'Drunk driver' slams car into wall after trying to avoid checkpoint
'It all happened out of the blue' - says eyewitness
Published 11/04/2016 | 12:32
A suspected drunk driver who tried to avoid a garda checkpoint was caught and arrested after he crashed into a garden wall.
The man, aged in his mid-30s, tried to evade the random checkpoint in west Dublin in the early hours of yesterday morning but ended up drawing attention to himself when his hopes to drive away undetected backfired.
In his haste to perform a U-turn, while the vehicles in front of his were being inspected, he crashed into a wall.
The incident happened on the Ongar Road near Hartstown at 1am yesterday, at a garda checkpoint set up to check drivers for tax and insurance and to conduct breath tests for alcohol.
The driver narrowly missed another car when he lost control and crashed into a brick wall beside the road.
An eyewitness described the scene to the Herald.
“He just missed the car I was in and slammed into the wall. If he thought he was going to sneak away, it certainly went wrong for him.
“The gardai were up with him in seconds and arrested him,” he said.
“He just missed us with the car. It was very close.
“We didn’t know why he was trying to get away but the gardai had it all under control,” he added.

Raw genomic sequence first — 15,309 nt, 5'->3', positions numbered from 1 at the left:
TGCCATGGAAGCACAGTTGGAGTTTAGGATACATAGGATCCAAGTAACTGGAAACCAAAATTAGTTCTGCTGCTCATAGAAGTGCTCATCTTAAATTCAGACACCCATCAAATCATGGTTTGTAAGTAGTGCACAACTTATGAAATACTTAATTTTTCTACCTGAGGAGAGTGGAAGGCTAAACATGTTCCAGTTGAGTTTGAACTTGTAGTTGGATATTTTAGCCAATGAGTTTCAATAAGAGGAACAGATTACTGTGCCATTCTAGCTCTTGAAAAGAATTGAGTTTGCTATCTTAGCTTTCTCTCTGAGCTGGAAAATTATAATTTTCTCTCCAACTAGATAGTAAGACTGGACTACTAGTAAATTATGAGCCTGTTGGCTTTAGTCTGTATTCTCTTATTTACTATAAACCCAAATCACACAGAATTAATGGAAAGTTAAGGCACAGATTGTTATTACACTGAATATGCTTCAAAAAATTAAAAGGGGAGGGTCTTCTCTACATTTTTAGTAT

“It was on the Ongar Road at the Willow Wood estate. It all happened out of the blue.
“It was the last thing you would expect.”
Gardai yesterday confirmed a man in his mid-30s was arrested at the scene and taken to a garda station where he was tested for his alcohol levels.
He was later released but is due to face court over the incident in the future.
Gardai routinely follow motorists who are thought to be trying to evade checkpoints, to check their details and to conduct breath tests, if required, after pulling them over.
Last year more than 327,000 breath tests were carried out on drivers on Irish roads, compared to more than 397,000 in 2014.
There were also more than 77,000 Mandatory Alcohol Testing (MAT) checkpoints conducted countrywide last year, down from 78,000 in 2014.